Recommendations should be genuine and earnest, specific and descriptive.
Of course, you’ll never find that recommendation posted to my profile. I want recommendations from professionals that appreciate my work. (In fact, I usually respond to compliments by saying, “Hey thanks for the kind words! Would you be willing to write me a recommendation?”) I want recommendations that are genuine and earnest. I want recommendations that are specific and descriptive.
Genuine, earnest, specific, and descriptive: that’s what we all should want. I think it’s also important to write recommendations that support a person’s personal brand (or professional brand if they’re an entrepreneur).
So for business owners, it’s important to cover (at a minimum) what they do and what makes them different or the best. At times, if you may feel strongly enough also include a call to action. Here's an example.
"Alejandra is a gifted instructor. Because she has many years experience as both an English and Spanish teacher, she knows a variety of creative teaching methods to ensure you learn what you need to. Her calming personality makes you feel completely comfortable, even when you're making mistakes. She is always encouraging and positive. She is the best instructor I have ever had and I have had over a dozen. If you want to improve your language skills quickly, hire Alejandra."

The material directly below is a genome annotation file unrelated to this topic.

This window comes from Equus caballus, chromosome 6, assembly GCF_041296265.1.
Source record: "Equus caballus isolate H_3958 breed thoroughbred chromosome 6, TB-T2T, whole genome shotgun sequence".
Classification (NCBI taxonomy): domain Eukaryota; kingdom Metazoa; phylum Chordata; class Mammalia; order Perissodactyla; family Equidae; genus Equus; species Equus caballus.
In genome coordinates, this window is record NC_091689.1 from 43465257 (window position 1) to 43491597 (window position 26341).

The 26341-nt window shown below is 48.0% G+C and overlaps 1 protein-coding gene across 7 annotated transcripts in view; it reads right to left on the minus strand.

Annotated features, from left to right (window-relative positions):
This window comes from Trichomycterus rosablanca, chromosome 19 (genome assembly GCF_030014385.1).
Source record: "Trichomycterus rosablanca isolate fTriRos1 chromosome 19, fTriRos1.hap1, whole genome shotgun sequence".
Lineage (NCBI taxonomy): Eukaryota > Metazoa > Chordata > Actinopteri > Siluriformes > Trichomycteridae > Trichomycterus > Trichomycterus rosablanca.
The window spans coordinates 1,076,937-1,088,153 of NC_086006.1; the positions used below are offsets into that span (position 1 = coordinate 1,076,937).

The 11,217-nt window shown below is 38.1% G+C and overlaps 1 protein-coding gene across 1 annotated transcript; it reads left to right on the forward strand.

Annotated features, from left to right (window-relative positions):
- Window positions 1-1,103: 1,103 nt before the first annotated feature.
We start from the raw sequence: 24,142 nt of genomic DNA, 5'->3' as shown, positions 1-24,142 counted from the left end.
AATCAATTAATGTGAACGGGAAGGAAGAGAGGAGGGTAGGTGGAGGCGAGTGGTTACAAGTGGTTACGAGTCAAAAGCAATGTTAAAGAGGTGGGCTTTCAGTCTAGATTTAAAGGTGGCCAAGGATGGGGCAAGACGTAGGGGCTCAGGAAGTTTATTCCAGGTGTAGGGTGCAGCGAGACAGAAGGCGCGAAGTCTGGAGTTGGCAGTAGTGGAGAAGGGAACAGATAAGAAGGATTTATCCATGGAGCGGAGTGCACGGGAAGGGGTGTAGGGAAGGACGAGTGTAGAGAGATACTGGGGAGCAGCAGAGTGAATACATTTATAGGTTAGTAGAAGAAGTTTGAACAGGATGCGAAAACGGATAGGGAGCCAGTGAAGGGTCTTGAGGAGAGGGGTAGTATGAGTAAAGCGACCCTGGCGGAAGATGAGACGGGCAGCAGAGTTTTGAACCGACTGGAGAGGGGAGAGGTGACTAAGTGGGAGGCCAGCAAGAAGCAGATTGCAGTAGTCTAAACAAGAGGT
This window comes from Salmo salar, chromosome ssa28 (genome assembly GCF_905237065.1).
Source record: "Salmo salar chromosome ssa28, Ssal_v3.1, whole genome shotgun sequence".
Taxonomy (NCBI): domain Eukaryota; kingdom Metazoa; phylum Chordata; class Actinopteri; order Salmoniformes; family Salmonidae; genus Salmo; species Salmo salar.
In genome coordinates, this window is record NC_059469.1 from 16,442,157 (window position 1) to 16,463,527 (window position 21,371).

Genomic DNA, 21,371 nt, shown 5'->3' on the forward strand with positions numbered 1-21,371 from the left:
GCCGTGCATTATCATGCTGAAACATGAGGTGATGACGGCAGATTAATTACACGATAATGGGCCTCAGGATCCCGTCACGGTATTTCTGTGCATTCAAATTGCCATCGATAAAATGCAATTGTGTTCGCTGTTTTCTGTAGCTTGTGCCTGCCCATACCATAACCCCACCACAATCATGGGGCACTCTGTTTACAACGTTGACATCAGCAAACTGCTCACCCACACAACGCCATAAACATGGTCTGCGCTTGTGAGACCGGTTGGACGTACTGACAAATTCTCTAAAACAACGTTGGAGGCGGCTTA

Notice how it is very specific and descriptive about what she does. She’s not just an instructor, she a gifted instructor with many years of experience. Then I use the rule of threes to say what makes her stand out: she teaches both English and Spanish, she's creative with her methods, and she's calming/encouraging. For this one I also added in the significance of her accomplishments and a call to action. I said, "She's the best of instructor I’ve had, hire her!
See Also: LinkedIn Recommendation Example
Highlight Transferable Skills Using Details
When creating your recommendation think about including descriptive and specific statements that highlight transferable skills. Everyone wants to work with a professional who is a strong communicator; who is strong team builder and team member; who has strong interpersonal skills such as empathy, tact, and humor; who is intellectual and has strong analytical problem-solving skills; who is innovative, creative, or entrepreneurial; who takes personal responsibility (eg. good work habits, are flexible, and continually learn).
Again, you’ll want to highlight three transferable skills because you can’t and shouldn’t write about all ALL of the person’s skills and abilities. Choose to highlight areas that you have seen the person demonstrate and that are in alignment with that person’s personal branding messages.